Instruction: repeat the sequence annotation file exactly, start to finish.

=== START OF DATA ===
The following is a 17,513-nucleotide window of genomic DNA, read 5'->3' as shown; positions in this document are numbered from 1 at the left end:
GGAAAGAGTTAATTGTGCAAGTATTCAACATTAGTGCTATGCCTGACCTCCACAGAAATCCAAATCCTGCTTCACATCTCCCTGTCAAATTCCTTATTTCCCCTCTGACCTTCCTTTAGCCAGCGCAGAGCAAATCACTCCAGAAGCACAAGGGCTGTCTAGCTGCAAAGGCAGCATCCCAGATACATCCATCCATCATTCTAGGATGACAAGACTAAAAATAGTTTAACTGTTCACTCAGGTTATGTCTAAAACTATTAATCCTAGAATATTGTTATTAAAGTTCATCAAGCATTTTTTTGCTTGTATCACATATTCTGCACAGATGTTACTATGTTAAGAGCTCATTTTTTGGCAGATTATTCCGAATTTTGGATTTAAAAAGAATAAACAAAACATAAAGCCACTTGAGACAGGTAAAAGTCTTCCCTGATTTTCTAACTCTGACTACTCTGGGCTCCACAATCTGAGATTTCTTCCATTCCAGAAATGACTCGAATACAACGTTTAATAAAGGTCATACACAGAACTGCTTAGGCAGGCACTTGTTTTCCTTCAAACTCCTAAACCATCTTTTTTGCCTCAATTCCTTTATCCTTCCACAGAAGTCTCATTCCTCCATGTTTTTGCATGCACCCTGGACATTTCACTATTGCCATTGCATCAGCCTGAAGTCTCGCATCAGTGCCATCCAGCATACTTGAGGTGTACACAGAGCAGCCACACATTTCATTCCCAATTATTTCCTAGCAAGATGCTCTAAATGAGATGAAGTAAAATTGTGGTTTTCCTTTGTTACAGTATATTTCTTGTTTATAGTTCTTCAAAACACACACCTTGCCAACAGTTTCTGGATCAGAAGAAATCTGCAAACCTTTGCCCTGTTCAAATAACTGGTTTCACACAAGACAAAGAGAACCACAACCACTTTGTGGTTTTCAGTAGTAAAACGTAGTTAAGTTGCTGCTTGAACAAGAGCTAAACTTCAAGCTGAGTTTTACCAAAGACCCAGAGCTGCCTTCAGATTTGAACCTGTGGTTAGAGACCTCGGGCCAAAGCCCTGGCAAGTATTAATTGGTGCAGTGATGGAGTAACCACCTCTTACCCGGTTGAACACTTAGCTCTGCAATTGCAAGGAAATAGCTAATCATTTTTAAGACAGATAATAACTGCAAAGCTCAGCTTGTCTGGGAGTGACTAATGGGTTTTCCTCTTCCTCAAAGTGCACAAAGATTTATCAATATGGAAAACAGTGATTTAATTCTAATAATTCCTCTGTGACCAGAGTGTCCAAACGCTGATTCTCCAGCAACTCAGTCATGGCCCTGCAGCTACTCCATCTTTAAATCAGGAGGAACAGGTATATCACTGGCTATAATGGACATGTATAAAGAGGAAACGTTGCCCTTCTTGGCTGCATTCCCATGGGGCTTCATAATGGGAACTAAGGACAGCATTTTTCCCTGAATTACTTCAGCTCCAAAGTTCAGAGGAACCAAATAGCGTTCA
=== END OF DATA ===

The following is a 17,513-nucleotide window of genomic DNA, read 5'->3' as shown; positions in this document are numbered from 1 at the left end:
GGAAAGAGTTAATTGTGCAAGTATTCAACATTAGTGCTATGCCTGACCTCCACAGAAATCCAAATCCTGCTTCACATCTCCCTGTCAAATTCCTTATTTCCCCTCTGACCTTCCTTTAGCCAGCGCAGAGCAAATCACTCCAGAAGCACAAGGGCTGTCTAGCTGCAAAGGCAGCATCCCAGATACATCCATCCATCATTCTAGGATGACAAGACTAAAAATAGTTTAACTGTTCACTCAGGTTATGTCTAAAACTATTAATCCTAGAATATTGTTATTAAAGTTCATCAAGCATTTTTTTGCTTGTATCACATATTCTGCACAGATGTTACTATGTTAAGAGCTCATTTTTTGGCAGATTATTCCGAATTTTGGATTTAAAAAGAATAAACAAAACATAAAGCCACTTGAGACAGGTAAAAGTCTTCCCTGATTTTCTAACTCTGACTACTCTGGGCTCCACAATCTGAGATTTCTTCCATTCCAGAAATGACTCGAATACAACGTTTAATAAAGGTCATACACAGAACTGCTTAGGCAGGCACTTGTTTTCCTTCAAACTCCTAAACCATCTTTTTTGCCTCAATTCCTTTATCCTTCCACAGAAGTCTCATTCCTCCATGTTTTTGCATGCACCCTGGACATTTCACTATTGCCATTGCATCAGCCTGAAGTCTCGCATCAGTGCCATCCAGCATACTTGAGGTGTACACAGAGCAGCCACACATTTCATTCCCAATTATTTCCTAGCAAGATGCTCTAAATGAGATGAAGTAAAATTGTGGTTTTCCTTTGTTACAGTATATTTCTTGTTTATAGTTCTTCAAAACACACACCTTGCCAACAGTTTCTGGATCAGAAGAAATCTGCAAACCTTTGCCCTGTTCAAATAACTGGTTTCACACAAGACAAAGAGAACCACAACCACTTTGTGGTTTTCAGTAGTAAAACGTAGTTAAGTTGCTGCTTGAACAAGAGCTAAACTTCAAGCTGAGTTTTACCAAAGACCCAGAGCTGCCTTCAGATTTGAACCTGTGGTTAGAGACCTCGGGCCAAAGCCCTGGCAAGTATTAATTGGTGCAGTGATGGAGTAACCACCTCTTACCCGGTTGAACACTTAGCTCTGCAATTGCAAGGAAATAGCTAATCATTTTTAAGACAGATAATAACTGCAAAGCTCAGCTTGTCTGGGAGTGACTAATGGGTTTTCCTCTTCCTCAAAGTGCACAAAGATTTATCAATATGGAAAACAGTGATTTAATTCTAATAATTCCTCTGTGACCAGAGTGTCCAAACGCTGATTCTCCAGCAACTCAGTCATGGCCCTGCAGCTACTCCATCTTTAAATCAGGAGGAACAGGTATATCACTGGCTATAATGGACATGTATAAAGAGGAAACGTTGCCCTTCTTGGCTGCATTCCCATGGGGCTTCATAATGGGAACTAAGGACAGCATTTTTCCCTGAATTACTTCAGCTCCAAAGTTCAGAGGAACCAAATAGCGTTCA